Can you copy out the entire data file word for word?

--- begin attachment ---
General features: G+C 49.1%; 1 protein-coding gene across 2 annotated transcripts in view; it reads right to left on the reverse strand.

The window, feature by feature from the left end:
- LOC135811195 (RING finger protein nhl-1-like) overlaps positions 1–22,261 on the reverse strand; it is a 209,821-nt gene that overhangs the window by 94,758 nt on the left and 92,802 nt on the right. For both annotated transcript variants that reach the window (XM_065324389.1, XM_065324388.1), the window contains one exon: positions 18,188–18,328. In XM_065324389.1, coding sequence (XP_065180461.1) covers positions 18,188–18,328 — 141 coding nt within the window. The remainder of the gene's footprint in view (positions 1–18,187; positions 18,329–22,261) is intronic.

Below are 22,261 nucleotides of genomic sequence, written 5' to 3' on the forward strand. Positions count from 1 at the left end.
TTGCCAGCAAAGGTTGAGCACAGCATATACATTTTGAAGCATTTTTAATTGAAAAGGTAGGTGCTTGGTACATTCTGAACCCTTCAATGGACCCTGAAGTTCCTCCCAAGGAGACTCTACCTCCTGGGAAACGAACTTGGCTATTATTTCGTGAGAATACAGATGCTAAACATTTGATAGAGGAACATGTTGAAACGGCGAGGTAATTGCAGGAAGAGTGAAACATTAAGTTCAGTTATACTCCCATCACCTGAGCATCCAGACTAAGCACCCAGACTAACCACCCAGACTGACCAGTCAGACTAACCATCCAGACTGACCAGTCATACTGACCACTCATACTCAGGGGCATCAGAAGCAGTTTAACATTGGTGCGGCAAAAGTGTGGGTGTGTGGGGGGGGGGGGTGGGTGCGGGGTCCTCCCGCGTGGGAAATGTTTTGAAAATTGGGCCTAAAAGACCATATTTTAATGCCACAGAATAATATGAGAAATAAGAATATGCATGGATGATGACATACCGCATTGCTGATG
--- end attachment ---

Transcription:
General features: G+C 49.1%; 1 protein-coding gene across 2 annotated transcripts in view; it reads right to left on the reverse strand.

The window, feature by feature from the left end:
- LOC135811195 (RING finger protein nhl-1-like) overlaps positions 1–22,261 on the reverse strand; it is a 209,821-nt gene that overhangs the window by 94,758 nt on the left and 92,802 nt on the right. For both annotated transcript variants that reach the window (XM_065324389.1, XM_065324388.1), the window contains one exon: positions 18,188–18,328. In XM_065324389.1, coding sequence (XP_065180461.1) covers positions 18,188–18,328 — 141 coding nt within the window. The remainder of the gene's footprint in view (positions 1–18,187; positions 18,329–22,261) is intronic.

Below are 22,261 nucleotides of genomic sequence, written 5' to 3' on the forward strand. Positions count from 1 at the left end.
TTGCCAGCAAAGGTTGAGCACAGCATATACATTTTGAAGCATTTTTAATTGAAAAGGTAGGTGCTTGGTACATTCTGAACCCTTCAATGGACCCTGAAGTTCCTCCCAAGGAGACTCTACCTCCTGGGAAACGAACTTGGCTATTATTTCGTGAGAATACAGATGCTAAACATTTGATAGAGGAACATGTTGAAACGGCGAGGTAATTGCAGGAAGAGTGAAACATTAAGTTCAGTTATACTCCCATCACCTGAGCATCCAGACTAAGCACCCAGACTAACCACCCAGACTGACCAGTCAGACTAACCATCCAGACTGACCAGTCATACTGACCACTCATACTCAGGGGCATCAGAAGCAGTTTAACATTGGTGCGGCAAAAGTGTGGGTGTGTGGGGGGGGGGGGTGGGTGCGGGGTCCTCCCGCGTGGGAAATGTTTTGAAAATTGGGCCTAAAAGACCATATTTTAATGCCACAGAATAATATGAGAAATAAGAATATGCATGGATGATGACATACCGCATTGCTGATG